According to Dutch security researcher Björn Ruytenberg, the bug is a variant of an old vulnerability, CVE-2016-4271, which Adobe patched in September 2016. That bug could enable hackers to fool users into loading a Flash file that would connect to a remote SMB server and steal Windows credentials.
This new flaw can bypass Adobe's new security measures in version 23. In a blog post, Ruytenberg said that a hacker could override Adobe's prevention of Flash making outbound connections to URLs with UNC of file-like paths by loading a Flash file that makes requests to a remote server via HTTP or HTTPS.
“By setting the HTTP Location header and an appropriate response code (eg 301, 302), this vulnerability can be used to redirect HTTP requests to a malicious SMB server,” he said.
In an example, the researcher described a scenario where a malicious Flash application as well as SMB server are hosted on a machine having the same IP address. This Flash application runs on the victim's local machine in the remote sandbox. That is, the runtime prohibits local file system access but allows remote connections.
“Tracing back to the Win32 API, the functions affected by Redirect-to-SMB reside in urlmon.dll. Hence, Internet Explorer and any third-party applications using them are vulnerable,” he said.
He said that Adobe's cross-domain policy file, which dictates when a Flash client is allowed to load resources from a different domain other than the originating one, could be abused.
“The careful reader might notice that Adobe's definition, unlike HTTP CORS (referencing RFC6454), restricts itself to cross-domain data handling. More specifically, it does not take into account differing protocols. This security mechanism should therefore be unrelated to our blocked attack: we are trying to redirect to SMB, a different protocol, on the same host,” he said.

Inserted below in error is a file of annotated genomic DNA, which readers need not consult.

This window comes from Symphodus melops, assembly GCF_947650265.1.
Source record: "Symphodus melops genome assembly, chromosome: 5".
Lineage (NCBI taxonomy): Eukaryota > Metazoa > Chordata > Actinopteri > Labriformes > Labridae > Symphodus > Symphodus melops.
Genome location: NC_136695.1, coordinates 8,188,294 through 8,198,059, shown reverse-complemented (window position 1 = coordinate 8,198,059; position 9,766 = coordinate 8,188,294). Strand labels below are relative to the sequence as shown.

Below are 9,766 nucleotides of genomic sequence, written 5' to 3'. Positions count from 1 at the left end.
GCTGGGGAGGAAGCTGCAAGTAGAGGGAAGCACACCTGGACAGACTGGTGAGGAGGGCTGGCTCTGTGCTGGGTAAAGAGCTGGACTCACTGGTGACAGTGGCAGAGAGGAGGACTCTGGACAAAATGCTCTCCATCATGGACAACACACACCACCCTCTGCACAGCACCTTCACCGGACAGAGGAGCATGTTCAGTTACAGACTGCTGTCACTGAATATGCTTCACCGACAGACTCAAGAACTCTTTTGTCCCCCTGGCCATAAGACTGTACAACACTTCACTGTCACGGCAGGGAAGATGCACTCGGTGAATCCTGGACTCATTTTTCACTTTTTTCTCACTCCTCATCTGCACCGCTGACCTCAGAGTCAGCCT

Ruytenberg added that crossdomain.xml is being requested from the same host that serves our Flash application. By constructing a least-restrictive cross-domain policy, the researcher was able to establish an SMB connection from the victim's machine to a remote server.
From there a Python script called SMBTrap operates as a malicious SMB server, and captures any incoming requests along with the victim's user credentials.
He added that Firefox as well as Internet Explorer are vulnerable to this kind of attack while Edge and Chrome weren't. This also applies to all current versions of Microsoft Office. In addition, the flaw affects both remote and local-with-networking sandboxes.
Ruytenberg said that having introduced new input validation measures, Flash Player 23 minimises potential attack vectors by rejecting any outbound requests for non-HTTP URLs.
“Quite unexpectedly, however, input validation is only done once: while the initial HTTP request is validated, consecutive redirects are not. Combined with the fact Flash is still susceptible to a known Windows vulnerability therefore effectively kills a seemingly solid approach. This is unfortunate, and perhaps once again illustrates the underlying problem that platform-specific vulnerabilities need to be taken into account whenever possible,” he said.
The issue is fixed in Flash Player 188.8.131.52.
David Emm, principal security researcher at Kaspersky Lab, told SC Media UK that the first thing an attacker would need to do is to get their malicious code onto the victim's computer.
“This could be done in any of the usual ways that are used to do this – sending embedded a Flash object in an e-mail attachment, via drive-by download or using any other way of delivering the object to the computer. This would set up the attack, after which the infected object could exploit the vulnerability,” he said.
Emm added that in the first instance, organisations should apply the patch released by Adobe. “They should also consider giving up the use of Flash Player altogether, unless they specifically need it,” said Emm.
“There are still lots of people using Flash, so there is a large pool of potential victims for a potential attacker. This is why it's vital that anyone using Flash Player should update to the latest version. One reason for the continued use of Flash is simply inertia, ie it's something that they have become familiar with and just take it for granted. But organisations and individuals alike should regularly review what is installed on their systems and either update what they still need or remove what they don't.”